Vertical Gardening at Home

A decade ago, Bryan Meador was an art student in New York City alienated by too much concrete. He felt far from Oklahoma, where he’d grown up gardening with his Cherokee grandparents. Wandering city streets in search of natural inspiration, he found joy at the Brooklyn Botanic Garden. That gave him an idea. What if more greenery could lace through even the most built-up neighborhoods?  

The idea germinated over about eight years. By then Meador had graduated from the Parsons School of Design and begun living upriver in Kingston. Even in the much smaller town, he’d walk toward the Hudson and see acres of chain link fence along the way. In 2018, he started working out a design: the Seadpod, a recycled-plastic microplanter that could hang on chain link in groups, transforming cold metal fences into lush vertical gardens. 

Photo: Courtesy of Plant Seads

Meador’s start-up, Plant Seads (yes, it’s spelled with an “a”—the word is an acronym for Sustainable Ecology, Adaptive Design) is placing its first installations this summer. Fifty will hang in Kingston at the YMCA Farm Project, and more will be placed around Hudson by the Kite’s Nest youth organization.

In Kingston, the vision is to grow plants like climbing peas. Kids can tend them for snack-off-the-vine veggies, but they’ll also cover the fence with blooms (and fill the air with a sweet orange-honey scent). Back in the city, Plant Seads is finalizing plans with organizations like the New York Restoration Project, Harlem Grown, and Grow NYC as well. 

Photo: Courtesy of Plant Seads

Plant Seads is part of a larger global movement toward vertical gardening, which injects green into areas that have no soil in order to reduce heat, improve air quality, and mitigate runoff. Meador, whose mother keeps bees, hopes they can serve as pollinator habitat as well.

“I’m really excited about how these planters can work within the built environment we have right now, offering sound insulation and water absorption and air purification and all the psychological benefits of plants.”

Bryan Meador, creator of Seadpods

As cities densify, using every bit of space will become critical. More plant life has proven benefits to climate and human health, helping people grow food and breathe cleaner air. “The majority of people on this earth live in urban spaces now,” Meador says. “What I’m interested in is the atomization of gardening. One individual has 10 planters, and you multiply that by 1,000—that suddenly becomes a significant amount of organic material injected into the city, and a significant amount of rainwater absorbed.”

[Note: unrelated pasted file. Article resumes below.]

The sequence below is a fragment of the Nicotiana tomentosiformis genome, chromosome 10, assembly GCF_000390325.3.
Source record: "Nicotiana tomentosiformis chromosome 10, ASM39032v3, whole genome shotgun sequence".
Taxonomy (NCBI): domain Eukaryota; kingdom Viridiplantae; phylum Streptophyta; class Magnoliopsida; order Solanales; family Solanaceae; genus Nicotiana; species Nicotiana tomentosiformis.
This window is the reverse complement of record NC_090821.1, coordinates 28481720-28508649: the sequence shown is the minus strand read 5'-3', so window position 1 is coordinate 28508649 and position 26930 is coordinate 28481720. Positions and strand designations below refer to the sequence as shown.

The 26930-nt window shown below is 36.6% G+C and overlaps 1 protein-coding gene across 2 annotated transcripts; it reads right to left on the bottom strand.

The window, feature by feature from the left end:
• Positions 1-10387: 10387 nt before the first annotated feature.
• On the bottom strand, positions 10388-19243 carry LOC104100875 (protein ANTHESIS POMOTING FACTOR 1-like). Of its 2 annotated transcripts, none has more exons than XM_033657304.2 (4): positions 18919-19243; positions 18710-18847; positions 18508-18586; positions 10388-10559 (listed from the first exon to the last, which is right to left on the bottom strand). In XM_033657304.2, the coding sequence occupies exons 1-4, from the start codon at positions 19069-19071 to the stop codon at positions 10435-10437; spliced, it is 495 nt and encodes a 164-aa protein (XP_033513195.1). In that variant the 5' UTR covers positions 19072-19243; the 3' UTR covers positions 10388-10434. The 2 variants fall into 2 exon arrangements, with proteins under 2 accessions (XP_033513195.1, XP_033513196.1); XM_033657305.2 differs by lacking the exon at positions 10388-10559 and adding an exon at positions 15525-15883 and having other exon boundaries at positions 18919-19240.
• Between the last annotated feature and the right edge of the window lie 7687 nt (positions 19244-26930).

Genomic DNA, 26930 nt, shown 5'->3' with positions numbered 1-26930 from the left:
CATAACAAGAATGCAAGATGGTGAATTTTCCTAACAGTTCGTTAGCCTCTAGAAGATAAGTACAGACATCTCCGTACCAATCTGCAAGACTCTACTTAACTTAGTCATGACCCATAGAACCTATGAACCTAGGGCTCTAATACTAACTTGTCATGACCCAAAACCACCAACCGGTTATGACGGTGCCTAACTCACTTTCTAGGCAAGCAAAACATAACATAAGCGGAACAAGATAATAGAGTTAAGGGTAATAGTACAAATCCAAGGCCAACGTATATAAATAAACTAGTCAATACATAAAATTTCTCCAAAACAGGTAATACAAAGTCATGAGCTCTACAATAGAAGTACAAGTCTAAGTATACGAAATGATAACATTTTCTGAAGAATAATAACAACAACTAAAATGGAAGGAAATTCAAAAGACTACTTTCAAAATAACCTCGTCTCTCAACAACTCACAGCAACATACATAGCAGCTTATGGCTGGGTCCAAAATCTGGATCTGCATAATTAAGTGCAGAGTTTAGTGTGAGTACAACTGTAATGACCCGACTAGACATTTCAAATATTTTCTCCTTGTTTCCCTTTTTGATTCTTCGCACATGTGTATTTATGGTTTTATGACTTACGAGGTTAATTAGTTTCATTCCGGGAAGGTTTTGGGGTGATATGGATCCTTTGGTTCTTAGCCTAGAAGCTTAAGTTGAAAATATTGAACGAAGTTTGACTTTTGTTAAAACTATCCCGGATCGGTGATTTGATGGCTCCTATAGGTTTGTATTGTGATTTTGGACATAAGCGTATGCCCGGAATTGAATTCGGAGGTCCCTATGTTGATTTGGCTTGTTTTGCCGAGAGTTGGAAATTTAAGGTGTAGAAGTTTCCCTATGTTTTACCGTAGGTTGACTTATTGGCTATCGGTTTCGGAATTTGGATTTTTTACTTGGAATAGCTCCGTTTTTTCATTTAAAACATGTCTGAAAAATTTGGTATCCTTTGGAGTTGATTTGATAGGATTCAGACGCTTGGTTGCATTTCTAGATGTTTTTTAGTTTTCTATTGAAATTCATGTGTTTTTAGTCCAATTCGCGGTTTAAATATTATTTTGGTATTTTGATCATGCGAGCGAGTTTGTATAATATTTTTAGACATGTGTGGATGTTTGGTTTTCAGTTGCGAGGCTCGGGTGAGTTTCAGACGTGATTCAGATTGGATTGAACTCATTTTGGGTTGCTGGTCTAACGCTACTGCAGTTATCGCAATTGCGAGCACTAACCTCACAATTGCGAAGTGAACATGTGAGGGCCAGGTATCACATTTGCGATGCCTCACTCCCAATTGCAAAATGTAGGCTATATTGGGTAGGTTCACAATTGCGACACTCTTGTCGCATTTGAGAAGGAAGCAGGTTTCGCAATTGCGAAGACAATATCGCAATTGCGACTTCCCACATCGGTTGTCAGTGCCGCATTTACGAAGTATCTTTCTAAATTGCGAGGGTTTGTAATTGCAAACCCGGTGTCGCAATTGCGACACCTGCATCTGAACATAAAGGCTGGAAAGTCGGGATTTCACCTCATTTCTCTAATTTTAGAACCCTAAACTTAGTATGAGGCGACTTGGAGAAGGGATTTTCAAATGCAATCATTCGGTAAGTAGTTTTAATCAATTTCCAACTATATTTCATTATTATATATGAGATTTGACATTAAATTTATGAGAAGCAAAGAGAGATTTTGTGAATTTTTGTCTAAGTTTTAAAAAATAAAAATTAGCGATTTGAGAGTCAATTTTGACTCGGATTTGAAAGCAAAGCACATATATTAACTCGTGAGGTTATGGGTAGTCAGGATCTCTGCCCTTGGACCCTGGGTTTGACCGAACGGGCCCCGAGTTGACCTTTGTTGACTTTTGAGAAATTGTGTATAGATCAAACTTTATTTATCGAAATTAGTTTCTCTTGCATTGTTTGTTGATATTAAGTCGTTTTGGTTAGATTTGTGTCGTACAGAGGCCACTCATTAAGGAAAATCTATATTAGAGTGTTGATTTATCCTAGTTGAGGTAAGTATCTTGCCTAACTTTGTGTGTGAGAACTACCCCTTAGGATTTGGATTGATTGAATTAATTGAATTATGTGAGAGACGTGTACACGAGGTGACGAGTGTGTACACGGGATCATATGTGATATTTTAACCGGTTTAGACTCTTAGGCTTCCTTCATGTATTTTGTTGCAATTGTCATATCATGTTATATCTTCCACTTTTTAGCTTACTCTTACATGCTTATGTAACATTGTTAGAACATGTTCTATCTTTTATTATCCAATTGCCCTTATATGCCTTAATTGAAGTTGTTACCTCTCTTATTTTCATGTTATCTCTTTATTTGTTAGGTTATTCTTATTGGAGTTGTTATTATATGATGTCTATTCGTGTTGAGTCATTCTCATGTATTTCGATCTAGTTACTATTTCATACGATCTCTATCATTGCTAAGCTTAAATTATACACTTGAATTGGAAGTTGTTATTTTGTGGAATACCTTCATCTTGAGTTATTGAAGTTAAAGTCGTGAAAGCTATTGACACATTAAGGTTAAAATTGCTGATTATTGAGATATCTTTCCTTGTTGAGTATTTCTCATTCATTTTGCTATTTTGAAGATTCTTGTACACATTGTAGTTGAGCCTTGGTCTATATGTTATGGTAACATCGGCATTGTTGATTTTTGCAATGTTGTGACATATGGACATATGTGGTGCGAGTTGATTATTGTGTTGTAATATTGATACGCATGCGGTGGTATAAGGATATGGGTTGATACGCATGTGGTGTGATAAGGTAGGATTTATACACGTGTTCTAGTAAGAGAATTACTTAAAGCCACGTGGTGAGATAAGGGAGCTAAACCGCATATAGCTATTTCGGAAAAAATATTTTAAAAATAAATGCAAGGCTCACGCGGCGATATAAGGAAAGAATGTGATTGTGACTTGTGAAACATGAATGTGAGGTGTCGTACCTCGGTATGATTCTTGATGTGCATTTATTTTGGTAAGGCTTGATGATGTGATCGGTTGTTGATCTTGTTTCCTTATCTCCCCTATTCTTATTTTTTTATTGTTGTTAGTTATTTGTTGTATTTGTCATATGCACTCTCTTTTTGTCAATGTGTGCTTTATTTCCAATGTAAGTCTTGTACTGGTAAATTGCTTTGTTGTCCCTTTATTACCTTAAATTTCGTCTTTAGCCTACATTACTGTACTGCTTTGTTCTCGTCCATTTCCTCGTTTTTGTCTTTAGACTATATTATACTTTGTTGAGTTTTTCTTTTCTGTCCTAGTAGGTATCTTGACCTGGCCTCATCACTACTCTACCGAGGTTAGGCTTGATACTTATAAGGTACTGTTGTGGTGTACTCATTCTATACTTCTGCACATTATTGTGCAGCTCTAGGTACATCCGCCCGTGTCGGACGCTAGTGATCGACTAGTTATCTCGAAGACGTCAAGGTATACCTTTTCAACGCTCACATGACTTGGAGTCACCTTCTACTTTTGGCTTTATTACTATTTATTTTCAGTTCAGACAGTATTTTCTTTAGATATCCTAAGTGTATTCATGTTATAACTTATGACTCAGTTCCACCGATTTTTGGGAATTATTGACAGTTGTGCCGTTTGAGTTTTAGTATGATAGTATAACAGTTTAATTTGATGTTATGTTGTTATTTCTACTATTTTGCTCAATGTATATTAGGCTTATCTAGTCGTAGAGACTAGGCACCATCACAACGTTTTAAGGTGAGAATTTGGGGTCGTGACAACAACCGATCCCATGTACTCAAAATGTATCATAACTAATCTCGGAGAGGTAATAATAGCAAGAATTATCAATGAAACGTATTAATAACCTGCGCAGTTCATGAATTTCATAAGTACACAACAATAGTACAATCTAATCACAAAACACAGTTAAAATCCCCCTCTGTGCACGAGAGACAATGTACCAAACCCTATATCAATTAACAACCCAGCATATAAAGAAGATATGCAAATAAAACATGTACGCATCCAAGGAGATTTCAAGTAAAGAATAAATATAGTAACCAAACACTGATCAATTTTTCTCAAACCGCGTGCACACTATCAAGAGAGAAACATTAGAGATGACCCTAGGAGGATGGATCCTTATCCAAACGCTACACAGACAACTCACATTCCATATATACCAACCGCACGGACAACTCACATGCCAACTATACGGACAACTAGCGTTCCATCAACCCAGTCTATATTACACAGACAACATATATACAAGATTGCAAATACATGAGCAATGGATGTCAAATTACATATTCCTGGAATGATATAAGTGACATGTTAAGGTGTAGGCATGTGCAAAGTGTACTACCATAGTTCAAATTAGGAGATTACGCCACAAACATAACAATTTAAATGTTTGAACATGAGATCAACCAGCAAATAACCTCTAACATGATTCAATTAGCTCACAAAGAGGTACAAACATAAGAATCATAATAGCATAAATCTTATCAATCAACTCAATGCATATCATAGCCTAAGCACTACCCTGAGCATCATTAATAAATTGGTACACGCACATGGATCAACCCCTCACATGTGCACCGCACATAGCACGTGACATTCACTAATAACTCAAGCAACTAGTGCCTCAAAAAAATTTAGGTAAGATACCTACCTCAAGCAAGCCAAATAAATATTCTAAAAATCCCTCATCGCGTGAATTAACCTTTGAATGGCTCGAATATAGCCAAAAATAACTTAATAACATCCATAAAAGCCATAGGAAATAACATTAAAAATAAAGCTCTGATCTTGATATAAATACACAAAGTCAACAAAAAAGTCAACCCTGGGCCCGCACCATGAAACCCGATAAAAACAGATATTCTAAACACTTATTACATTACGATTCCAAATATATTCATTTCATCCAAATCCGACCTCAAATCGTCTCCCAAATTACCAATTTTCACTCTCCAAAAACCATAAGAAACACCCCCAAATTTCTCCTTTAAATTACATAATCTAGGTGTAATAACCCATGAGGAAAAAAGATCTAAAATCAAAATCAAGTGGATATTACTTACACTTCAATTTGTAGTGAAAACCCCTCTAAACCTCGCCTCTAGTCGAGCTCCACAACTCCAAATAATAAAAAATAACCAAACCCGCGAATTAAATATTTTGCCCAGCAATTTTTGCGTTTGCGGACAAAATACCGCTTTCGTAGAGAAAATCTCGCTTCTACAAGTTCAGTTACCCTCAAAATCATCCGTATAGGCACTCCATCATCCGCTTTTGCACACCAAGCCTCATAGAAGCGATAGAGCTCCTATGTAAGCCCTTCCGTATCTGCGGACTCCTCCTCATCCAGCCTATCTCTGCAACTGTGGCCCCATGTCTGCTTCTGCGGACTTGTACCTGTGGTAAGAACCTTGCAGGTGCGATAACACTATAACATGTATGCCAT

Photo: Courtesy of Plant Seads

Seadpods are true products of the Hudson Valley. Dan Freedman, dean of the School of Science and Engineering at SUNY-New Paltz and head of the Hudson Valley Additive Manufacturing Center, helped Meador perfect the design, along with Dan Young of M-Tech Design, Inc.

At 8.5-by-8.5-by-10 inches, the planters are carefully weighted to hold a gallon of soil each so they won’t collapse a fence. They mount using a keyhole and clamping key so they’ll swing flexibly to withstand high winds. Usheco, a local plastics manufacturer, is producing the containers, which are made from BPA-free recycled milk jugs and retail for $8 each.

Video Courtesy of Plant Seads

At home along the Hudson, vertical Seadpod gardens would ideally act as sponges. Their collective soak-up could help improve water quality in the river. When stormwater overwhelms combined sewer systems, waste goes into streams and on into the river. Seadpods can be a solution to help people hold their rainwater and keep it out of the sewer system.

“By holding onto the rainwater where it is, these planters help the natural aquatic ecosystem.”

Bryan Meador, creator of Seadpods

Have a fence of your own that you’d like to turn into a green wall? Seadpods are available at

HV’s Own Local Currency

by Laura Covello